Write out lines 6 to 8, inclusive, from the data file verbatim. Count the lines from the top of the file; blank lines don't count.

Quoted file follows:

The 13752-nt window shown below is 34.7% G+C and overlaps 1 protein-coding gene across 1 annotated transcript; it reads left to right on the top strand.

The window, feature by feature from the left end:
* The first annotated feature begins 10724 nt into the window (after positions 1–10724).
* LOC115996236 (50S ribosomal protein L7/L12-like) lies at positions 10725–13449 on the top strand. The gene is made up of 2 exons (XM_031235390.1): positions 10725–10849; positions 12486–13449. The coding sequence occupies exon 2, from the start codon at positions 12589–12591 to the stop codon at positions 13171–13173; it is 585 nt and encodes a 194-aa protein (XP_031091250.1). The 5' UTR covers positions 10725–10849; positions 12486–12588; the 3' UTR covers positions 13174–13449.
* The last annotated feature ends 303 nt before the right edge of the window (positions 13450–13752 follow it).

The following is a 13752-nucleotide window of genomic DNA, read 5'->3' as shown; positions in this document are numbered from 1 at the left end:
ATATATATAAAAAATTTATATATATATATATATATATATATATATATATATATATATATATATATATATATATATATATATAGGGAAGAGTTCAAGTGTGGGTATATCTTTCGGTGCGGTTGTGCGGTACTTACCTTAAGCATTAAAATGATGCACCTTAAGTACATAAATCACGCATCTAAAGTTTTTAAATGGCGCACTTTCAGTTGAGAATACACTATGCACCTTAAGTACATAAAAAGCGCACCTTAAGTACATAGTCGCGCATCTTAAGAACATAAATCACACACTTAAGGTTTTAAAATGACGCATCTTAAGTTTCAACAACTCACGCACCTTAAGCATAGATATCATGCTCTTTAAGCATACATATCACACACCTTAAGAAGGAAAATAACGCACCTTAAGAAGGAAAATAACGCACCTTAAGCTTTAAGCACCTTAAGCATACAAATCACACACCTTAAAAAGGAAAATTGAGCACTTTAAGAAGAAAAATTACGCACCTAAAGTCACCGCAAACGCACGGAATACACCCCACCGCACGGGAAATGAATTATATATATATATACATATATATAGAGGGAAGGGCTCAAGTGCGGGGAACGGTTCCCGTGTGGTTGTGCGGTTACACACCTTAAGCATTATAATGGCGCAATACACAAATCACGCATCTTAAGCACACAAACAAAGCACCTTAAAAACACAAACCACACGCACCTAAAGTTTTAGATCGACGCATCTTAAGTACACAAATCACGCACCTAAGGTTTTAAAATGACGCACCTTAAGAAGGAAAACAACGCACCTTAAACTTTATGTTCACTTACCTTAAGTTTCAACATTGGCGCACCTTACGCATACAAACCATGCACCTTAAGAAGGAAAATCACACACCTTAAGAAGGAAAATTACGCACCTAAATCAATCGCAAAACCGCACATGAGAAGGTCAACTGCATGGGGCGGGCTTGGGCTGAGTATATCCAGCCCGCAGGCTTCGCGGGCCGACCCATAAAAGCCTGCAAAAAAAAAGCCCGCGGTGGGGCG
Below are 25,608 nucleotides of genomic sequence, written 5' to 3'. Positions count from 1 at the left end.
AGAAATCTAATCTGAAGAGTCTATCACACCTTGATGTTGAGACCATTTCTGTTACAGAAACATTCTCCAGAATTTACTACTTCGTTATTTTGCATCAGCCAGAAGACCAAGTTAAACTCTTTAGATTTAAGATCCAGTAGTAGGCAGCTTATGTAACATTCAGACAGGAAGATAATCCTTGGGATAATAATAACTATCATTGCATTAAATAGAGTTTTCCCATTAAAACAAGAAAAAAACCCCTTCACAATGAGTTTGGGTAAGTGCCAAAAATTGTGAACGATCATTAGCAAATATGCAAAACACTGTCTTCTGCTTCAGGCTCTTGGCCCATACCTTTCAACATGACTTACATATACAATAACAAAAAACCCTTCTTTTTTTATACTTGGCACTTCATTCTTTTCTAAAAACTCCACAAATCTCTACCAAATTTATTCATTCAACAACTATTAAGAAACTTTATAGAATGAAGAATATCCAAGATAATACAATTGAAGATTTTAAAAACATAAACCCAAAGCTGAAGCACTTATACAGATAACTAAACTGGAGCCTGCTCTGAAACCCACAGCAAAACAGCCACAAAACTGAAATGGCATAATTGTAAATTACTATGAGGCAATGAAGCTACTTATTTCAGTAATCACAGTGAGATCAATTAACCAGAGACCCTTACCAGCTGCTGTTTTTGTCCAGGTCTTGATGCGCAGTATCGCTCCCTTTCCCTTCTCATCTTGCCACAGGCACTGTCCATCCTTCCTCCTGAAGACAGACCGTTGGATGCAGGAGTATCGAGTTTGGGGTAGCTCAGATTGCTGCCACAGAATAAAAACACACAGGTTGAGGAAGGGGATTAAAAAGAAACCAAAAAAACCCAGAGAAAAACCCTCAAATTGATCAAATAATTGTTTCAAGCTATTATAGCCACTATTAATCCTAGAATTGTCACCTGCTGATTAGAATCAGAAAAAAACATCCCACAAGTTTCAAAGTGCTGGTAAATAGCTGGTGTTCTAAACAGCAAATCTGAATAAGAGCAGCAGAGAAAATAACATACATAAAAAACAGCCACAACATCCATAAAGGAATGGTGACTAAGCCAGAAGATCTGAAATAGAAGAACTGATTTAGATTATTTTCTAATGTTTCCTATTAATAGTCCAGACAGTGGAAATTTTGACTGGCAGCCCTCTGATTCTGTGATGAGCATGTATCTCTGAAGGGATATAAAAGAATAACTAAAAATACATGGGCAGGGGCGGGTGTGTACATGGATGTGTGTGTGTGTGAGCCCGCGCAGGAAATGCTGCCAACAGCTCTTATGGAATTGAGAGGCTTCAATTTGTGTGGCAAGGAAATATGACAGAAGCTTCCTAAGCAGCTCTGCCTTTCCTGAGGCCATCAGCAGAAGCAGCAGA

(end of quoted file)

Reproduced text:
The following is a 13752-nucleotide window of genomic DNA, read 5'->3' as shown; positions in this document are numbered from 1 at the left end:
ATATATATAAAAAATTTATATATATATATATATATATATATATATATATATATATATATATATATATATATATATATATATAGGGAAGAGTTCAAGTGTGGGTATATCTTTCGGTGCGGTTGTGCGGTACTTACCTTAAGCATTAAAATGATGCACCTTAAGTACATAAATCACGCATCTAAAGTTTTTAAATGGCGCACTTTCAGTTGAGAATACACTATGCACCTTAAGTACATAAAAAGCGCACCTTAAGTACATAGTCGCGCATCTTAAGAACATAAATCACACACTTAAGGTTTTAAAATGACGCATCTTAAGTTTCAACAACTCACGCACCTTAAGCATAGATATCATGCTCTTTAAGCATACATATCACACACCTTAAGAAGGAAAATAACGCACCTTAAGAAGGAAAATAACGCACCTTAAGCTTTAAGCACCTTAAGCATACAAATCACACACCTTAAAAAGGAAAATTGAGCACTTTAAGAAGAAAAATTACGCACCTAAAGTCACCGCAAACGCACGGAATACACCCCACCGCACGGGAAATGAATTATATATATATATACATATATATAGAGGGAAGGGCTCAAGTGCGGGGAACGGTTCCCGTGTGGTTGTGCGGTTACACACCTTAAGCATTATAATGGCGCAATACACAAATCACGCATCTTAAGCACACAAACAAAGCACCTTAAAAACACAAACCACACGCACCTAAAGTTTTAGATCGACGCATCTTAAGTACACAAATCACGCACCTAAGGTTTTAAAATGACGCACCTTAAGAAGGAAAACAACGCACCTTAAACTTTATGTTCACTTACCTTAAGTTTCAACATTGGCGCACCTTACGCATACAAACCATGCACCTTAAGAAGGAAAATCACACACCTTAAGAAGGAAAATTACGCACCTAAATCAATCGCAAAACCGCACATGAGAAGGTCAACTGCATGGGGCGGGCTTGGGCTGAGTATATCCAGCCCGCAGGCTTCGCGGGCCGACCCATAAAAGCCTGCAAAAAAAAAGCCCGCGGTGGGGCG
Below are 25,608 nucleotides of genomic sequence, written 5' to 3'. Positions count from 1 at the left end.